Managers of buying firms may differentiate their approach to contract framing depending on the type of supplier relationship in focus. Furthermore, effective design of promotion- and hybrid-framed incentives requires attention to: realistic performance targets (on the short, medium and long term); salient bonuses related to these targets; incentive structures that appropriately balance rewards and risks; and: mechanisms that explicate and consider uncontrollable factors in the calculation of bonus–malus payments.

Originality/value

The paper extends the literature stressing the psychological impact of contracts on buyer–supplier relationships by highlighting that contractual clarity and the overarching purpose of the contract moderate the effects of contract framing on supplier behavioural and relational responses.

Details

International Journal of Operations & Production Management, vol. 39 no. 2
Type: Research Article
ISSN: 0144-3577

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Book part
Publication date: 21 July 2005

Kay-Yut Chen

Companies are starting to capitalize on the potential of experimental economics as a decision-making tool. Hewlett-Packard (HP) is one of such pioneering companies…

Abstract

Companies are starting to capitalize on the potential of experimental economics as a decision-making tool. Hewlett-Packard (HP) is one of such pioneering companies. Experiments, conducted at HP Labs, were used to test retailer contract policies in three areas: return, minimum advertised-price (MAP), and market development funds. The experimental design models the multifaceted contemporary market of consumer computer products. While the model is quite complex, participants were found to be effective decisions-makers and that their behavior is sensitive to variations in policies. Based on the experimental results, HP changed its policies; for example, it made the consequences for minimum advertisement price violations forward-looking as well as backward-looking. This line of research appears promising for complex industrial environments. In addition, methodological issues are discussed in the context of differences between business and academic economics experiments. Finally, the author speculates about potential future business applications.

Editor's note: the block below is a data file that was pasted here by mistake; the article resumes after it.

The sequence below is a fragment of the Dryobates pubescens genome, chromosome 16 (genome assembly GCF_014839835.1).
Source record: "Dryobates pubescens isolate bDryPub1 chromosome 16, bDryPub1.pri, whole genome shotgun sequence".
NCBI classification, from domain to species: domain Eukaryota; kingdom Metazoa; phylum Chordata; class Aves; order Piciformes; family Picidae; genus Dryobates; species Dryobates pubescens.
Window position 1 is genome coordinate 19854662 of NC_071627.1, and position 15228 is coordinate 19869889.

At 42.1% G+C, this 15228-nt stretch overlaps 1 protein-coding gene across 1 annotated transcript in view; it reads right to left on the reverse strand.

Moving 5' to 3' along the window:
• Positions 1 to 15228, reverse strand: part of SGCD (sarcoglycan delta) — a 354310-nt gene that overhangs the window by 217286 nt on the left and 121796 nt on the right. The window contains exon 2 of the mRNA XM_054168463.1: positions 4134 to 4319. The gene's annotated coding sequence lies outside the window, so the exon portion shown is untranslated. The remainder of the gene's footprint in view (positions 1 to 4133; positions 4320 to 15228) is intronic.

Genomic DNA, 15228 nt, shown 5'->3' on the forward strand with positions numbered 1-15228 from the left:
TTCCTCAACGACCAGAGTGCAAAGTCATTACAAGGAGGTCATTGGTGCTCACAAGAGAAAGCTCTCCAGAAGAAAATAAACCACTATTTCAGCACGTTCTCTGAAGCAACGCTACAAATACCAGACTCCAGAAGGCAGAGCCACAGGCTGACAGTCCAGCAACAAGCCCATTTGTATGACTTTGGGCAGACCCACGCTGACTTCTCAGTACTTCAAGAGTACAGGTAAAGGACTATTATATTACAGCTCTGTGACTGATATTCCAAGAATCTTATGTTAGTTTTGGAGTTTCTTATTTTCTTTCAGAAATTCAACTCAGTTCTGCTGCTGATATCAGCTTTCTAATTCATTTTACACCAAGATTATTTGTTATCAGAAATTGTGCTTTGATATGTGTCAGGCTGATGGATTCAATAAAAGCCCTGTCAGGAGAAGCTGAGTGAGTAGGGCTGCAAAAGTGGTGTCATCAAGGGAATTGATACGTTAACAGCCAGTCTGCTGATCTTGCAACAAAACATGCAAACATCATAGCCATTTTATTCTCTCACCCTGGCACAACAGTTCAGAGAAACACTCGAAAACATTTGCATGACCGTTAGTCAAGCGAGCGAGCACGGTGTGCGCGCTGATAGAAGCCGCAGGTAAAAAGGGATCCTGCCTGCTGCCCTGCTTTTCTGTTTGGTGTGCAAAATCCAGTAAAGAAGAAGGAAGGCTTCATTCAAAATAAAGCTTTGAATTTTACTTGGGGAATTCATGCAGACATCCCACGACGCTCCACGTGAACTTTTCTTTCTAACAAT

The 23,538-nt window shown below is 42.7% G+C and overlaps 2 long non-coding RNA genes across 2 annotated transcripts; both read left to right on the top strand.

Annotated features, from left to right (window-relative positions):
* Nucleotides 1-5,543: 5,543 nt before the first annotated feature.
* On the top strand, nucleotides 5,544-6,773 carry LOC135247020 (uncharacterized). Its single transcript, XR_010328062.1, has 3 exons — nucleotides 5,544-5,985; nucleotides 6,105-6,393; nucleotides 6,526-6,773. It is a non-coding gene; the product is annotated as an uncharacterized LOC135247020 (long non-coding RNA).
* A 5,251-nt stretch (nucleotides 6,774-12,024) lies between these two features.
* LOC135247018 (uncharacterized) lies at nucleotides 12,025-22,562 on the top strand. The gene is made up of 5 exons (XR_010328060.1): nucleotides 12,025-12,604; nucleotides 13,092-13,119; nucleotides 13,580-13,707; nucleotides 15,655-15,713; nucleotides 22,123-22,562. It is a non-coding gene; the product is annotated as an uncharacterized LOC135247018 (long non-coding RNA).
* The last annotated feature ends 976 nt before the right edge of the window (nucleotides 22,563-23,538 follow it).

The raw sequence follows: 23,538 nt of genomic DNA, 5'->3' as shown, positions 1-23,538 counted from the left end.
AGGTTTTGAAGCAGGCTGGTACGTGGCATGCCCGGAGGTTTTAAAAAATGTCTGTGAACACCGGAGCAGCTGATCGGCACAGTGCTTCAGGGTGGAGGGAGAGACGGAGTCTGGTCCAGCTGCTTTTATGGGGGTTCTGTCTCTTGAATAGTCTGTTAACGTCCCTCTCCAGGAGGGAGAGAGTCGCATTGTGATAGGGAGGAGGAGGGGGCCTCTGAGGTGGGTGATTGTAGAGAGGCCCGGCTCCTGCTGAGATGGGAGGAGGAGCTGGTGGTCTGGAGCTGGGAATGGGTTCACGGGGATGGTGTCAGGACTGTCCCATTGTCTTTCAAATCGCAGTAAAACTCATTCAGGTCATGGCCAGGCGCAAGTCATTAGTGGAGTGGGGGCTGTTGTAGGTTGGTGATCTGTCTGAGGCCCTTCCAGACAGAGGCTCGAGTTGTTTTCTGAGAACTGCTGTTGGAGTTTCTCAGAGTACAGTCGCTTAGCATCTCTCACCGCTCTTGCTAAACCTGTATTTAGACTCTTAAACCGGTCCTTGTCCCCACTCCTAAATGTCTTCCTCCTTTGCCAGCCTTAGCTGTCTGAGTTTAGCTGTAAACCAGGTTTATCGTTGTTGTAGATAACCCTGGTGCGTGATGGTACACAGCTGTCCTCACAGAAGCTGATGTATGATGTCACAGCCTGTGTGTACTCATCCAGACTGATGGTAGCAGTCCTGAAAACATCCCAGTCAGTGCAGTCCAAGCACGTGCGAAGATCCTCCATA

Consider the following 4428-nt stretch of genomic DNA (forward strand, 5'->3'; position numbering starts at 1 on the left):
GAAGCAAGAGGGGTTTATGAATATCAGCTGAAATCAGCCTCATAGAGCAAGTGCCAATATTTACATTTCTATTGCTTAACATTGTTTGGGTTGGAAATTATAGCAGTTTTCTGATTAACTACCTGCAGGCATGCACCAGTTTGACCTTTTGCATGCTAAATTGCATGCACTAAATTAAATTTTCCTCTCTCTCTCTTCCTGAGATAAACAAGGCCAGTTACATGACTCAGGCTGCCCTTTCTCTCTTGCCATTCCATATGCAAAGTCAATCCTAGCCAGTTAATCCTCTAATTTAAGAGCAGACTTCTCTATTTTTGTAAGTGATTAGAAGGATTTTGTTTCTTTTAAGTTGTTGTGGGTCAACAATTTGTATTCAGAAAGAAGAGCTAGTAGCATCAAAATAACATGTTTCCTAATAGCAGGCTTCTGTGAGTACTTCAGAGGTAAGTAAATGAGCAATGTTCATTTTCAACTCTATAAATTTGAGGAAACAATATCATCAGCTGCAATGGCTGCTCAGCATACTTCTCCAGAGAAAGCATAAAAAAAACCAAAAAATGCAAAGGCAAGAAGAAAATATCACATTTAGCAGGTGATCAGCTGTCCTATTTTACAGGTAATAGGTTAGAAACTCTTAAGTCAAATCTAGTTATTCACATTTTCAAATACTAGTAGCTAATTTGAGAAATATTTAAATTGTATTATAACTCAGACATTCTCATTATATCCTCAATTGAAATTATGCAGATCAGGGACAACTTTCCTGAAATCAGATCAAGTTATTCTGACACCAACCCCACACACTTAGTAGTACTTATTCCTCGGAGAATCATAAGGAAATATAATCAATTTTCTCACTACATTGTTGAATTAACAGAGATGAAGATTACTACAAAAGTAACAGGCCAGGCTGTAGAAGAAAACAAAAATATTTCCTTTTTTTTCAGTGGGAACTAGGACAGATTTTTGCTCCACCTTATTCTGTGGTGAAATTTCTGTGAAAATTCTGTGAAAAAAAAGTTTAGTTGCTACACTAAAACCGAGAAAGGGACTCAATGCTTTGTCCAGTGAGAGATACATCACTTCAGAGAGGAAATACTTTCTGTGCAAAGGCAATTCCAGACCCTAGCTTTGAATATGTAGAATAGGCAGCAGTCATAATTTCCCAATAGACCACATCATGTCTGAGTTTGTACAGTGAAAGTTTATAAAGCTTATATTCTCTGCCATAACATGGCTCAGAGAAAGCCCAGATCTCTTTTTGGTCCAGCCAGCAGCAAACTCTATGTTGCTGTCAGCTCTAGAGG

Details

Experimental and Behavorial Economics
Type: Book
ISBN: 978-0-76231-194-1

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Article
Publication date: 1 February 1999

John C. Edmunds and Mark E. Potter

The gap between wealthy and poor is widening, in part due to the epochal rise in the value of financial assets. Middle‐class savers channel their monthly contributions…

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2500

Abstract

The gap between wealthy and poor is widening, in part due to the epochal rise in the value of financial assets. Middle‐class savers channel their monthly contributions into mutual funds, which in turn invest the money in stocks and bonds. These accounts then accumulate, and the gains are largely tax‐free until they are liquidated. Savers who began contributing early, or who set aside more each month before the stock market rally, are now massively ahead of those in their cohort who did not. The accumulated stock market holdings, and the hair‐trigger switches from one mutual fund to another, make the stock market a mammoth and fickle force. Over the next 20 years the value of financial assets may exceed five times the value of world output. Its power to reward and punish corporate managers and governments is unprecedented. The financial wealth accumulation dynamic is now entrenched, and will continue. Managers can assess its implications, and adjust their plans accordingly.

Details

Marketing Intelligence & Planning, vol. 17 no. 1
Type: Research Article
ISSN: 0263-4503